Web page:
Are Lions Really Getting So Much Help From Zebras?

Going into this past weekend’s National Arena League action, four teams controlled their own destiny. Win out, and any would claim the top seed and home field advantage this postseason. But after downing the visiting Jacksonville Sharks, 48-43, on Saturday, the Columbus Lions now have sole possession of that claim today as conspiracy theories about the officiating down in Columbus gather social media momentum.

Sure, the game had an ample inventory of questionable calls, but in an official’s world the litmus test of ‘non-partisan’ is whether both sides complained equally. By-and-large they did on Saturday, in quantity if not in theatrics. For the prosecution, Sharks fullback Derrick Ross – who was called for back-to-back holds midway through the fourth quarter on a drive that ultimately stalled – QB Patrick McCain, and DB Marvin Ross repeatedly pleaded their team’s case in demonstrative on-field performances, while the opposition answered only with mild-mannered commentary from the Columbus broadcast crew, who lobbied support for a plethora of “missed calls” perpetrated on their clients.

But that equilibrium may have been tipped out of balance with 4:25 remaining in the game.

On a third-and-ten from his own 4-yard line and leading by six, Lions QB Mason Espinosa missed wide-out Triston Purifoy on a deep slant, but the pass breakup drew an interference penalty on Sharks defensive back Seth Ellis. As it happens, Purifoy was not interfered with, but that is a conclusion I could only reach with assistance from the exceptional replay capabilities of CTV, the game’s broadcast network. Given the angle at which Ellis converged on Purifoy and the back judge’s position, hanky-panky appeared to play a part in that incompletion and the flags flew.

There is no question the call had a significant part in determining the game’s outcome. Columbus was given an automatic first down on their own 14, where they extended the drive another eight plays and 3:39 of game clock, culminating in a field goal that put them up by two possessions with only 46 seconds remaining. But a key play on that drive was Purifoy’s third-and-ten catch along the left dasher boards with 2:10 to go, setting up a first-and-goal. The Sharks’ loose zone coverage wasn’t anywhere near that play, so why they should get the benefit of the doubt in hypothetically stopping the Lions earlier had Columbus not gotten the PI call is the stuff of which conspiracy theories are born.

You know you’ve arrived when the refs start getting the blame for a game’s outcome. In lower leagues like the AAL and EIFL, illegal roster tampering and defective venues are the go-to excuses, but in big-time football it is the officiating. It’s been that way since before the advent of instant replay, which gave the common fan a huge advantage over refs and empowered us to call them out for their incompetence. Even with coaching challenges, which were introduced in the NAL last year, calls continuously go against our team and benefit their team.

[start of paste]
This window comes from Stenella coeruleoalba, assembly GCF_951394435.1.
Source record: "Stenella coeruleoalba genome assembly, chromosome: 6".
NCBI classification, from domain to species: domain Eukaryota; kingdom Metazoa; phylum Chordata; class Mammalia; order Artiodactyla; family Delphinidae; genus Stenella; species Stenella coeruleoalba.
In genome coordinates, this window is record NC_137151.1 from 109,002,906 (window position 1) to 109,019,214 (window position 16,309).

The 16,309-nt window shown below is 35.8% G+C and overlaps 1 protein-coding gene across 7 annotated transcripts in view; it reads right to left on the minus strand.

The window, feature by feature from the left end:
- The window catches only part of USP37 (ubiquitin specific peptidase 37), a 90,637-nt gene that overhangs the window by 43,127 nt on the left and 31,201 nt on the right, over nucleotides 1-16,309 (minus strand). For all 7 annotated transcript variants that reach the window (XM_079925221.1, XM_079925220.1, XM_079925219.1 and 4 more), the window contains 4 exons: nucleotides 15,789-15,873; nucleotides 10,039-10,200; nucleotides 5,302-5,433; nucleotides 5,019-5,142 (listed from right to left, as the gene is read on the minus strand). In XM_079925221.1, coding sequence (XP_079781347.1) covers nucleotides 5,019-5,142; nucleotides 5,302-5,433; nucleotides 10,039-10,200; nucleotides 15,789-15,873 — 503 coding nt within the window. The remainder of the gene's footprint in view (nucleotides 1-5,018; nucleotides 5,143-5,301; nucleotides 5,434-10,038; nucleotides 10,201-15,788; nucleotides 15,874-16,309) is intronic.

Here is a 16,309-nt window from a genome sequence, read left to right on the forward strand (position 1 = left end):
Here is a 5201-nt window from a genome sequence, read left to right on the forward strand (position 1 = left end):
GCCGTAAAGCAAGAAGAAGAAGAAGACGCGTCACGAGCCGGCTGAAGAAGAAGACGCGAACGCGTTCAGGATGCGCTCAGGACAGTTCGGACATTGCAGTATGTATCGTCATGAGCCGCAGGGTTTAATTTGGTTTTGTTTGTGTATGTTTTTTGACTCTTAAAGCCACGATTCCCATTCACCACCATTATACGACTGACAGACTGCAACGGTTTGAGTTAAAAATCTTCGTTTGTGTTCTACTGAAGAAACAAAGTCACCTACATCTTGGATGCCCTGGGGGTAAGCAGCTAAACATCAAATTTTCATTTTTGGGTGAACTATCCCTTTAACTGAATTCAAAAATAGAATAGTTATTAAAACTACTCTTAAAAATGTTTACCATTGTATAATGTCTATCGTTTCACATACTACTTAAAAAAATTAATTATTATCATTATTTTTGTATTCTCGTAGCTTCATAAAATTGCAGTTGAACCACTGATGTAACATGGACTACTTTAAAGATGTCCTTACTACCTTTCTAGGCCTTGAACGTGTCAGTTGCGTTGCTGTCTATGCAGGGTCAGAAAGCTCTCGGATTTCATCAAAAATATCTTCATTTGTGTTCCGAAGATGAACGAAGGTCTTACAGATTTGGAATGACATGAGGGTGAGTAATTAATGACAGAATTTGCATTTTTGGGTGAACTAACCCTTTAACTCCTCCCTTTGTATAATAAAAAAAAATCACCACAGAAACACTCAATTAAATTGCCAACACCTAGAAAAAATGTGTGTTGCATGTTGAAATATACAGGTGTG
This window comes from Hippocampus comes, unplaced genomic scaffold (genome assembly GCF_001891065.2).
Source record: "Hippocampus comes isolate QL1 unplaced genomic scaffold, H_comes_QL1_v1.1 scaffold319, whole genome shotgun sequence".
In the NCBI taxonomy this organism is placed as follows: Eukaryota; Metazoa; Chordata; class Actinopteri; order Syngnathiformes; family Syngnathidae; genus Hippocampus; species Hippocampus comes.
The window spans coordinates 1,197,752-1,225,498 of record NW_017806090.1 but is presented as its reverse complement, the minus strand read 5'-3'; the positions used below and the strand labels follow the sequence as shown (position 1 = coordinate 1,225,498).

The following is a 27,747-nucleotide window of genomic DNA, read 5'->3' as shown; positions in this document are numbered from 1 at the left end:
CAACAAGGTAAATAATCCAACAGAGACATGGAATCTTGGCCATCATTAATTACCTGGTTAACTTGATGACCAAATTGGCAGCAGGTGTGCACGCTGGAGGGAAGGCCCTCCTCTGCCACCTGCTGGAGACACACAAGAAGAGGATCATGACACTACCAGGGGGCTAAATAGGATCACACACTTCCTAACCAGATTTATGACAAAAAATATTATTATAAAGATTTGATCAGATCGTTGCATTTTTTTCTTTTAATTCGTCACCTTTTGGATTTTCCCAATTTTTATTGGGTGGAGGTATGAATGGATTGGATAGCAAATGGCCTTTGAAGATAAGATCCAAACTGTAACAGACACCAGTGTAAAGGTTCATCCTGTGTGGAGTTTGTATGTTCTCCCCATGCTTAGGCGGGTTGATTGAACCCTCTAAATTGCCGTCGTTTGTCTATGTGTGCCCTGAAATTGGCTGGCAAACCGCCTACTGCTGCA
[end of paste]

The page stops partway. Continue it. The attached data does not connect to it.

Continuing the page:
So, with the Columbus Lions usurping the role of front-runner, they are now everyone else’s their team. It’s a logical leap to see they have pulled out so many close games – particularly in the Columbus Civic Center – only by the grace of five hometown accomplices dressed as zebras. Hell, the Lions have already won three games by less than three points this season. Two have been in Columbus, including a one-point win over the Massachusetts Pirates the previous week after they trailed by 16 points in the third quarter. Where else do these things happen?

Of course, we forget they also lost to those same Pirates after holding a 15-point third quarter lead up in Worcester in May. That’s the thing about circumstantial evidence: we get to pick what suits us.

So, for the sake of this league’s integrity, how about a look at evidence of a more empirical value?

According to NAL Director of Officials Joe Clarkson, two members of Saturday’s five-man crew were actually from Jacksonville, although he declined to identify the back judge involved in the controversial PI call, and for good reason. The other three were Georgians, but from well outside the Columbus area. Apparently, he assigns crews based not on team partisanship as we’d theorized, but on a ‘best available’ basis.

And there’s the overwhelming majority of calls this crew got right, like a drop-kicked conversion that really did hit the ground, the Sharks’ run in which Ross really was tackled inbounds, an intended pass that Sharks receiver Chris Gilchrist really did not come up with as he went over the dasher boards, and an onside kick attempt that really did touch a Sharks player. Any one of those calls could have likewise changed this game, albeit not as directly.

Yes, it is because of Saturday’s crew that every other team must now count on another to beat the Lions in order to avoid a trip to the Columbus Civic Center in August, where the home team has won 11 straight games dating back to April 2017. That’s how it should be. Anything less would have meant a split crew capitulating to the dramatics of a Sharks team looking for some reason to explain their loss other than the obvious: the Lions are better.

So, let’s enjoy more ref-bashing and conspiracy talk, but let’s also bask in our good fortune to engage in such frivolity. At least we’re not blaming illegal rosters and run-down arenas for NAL outcomes.

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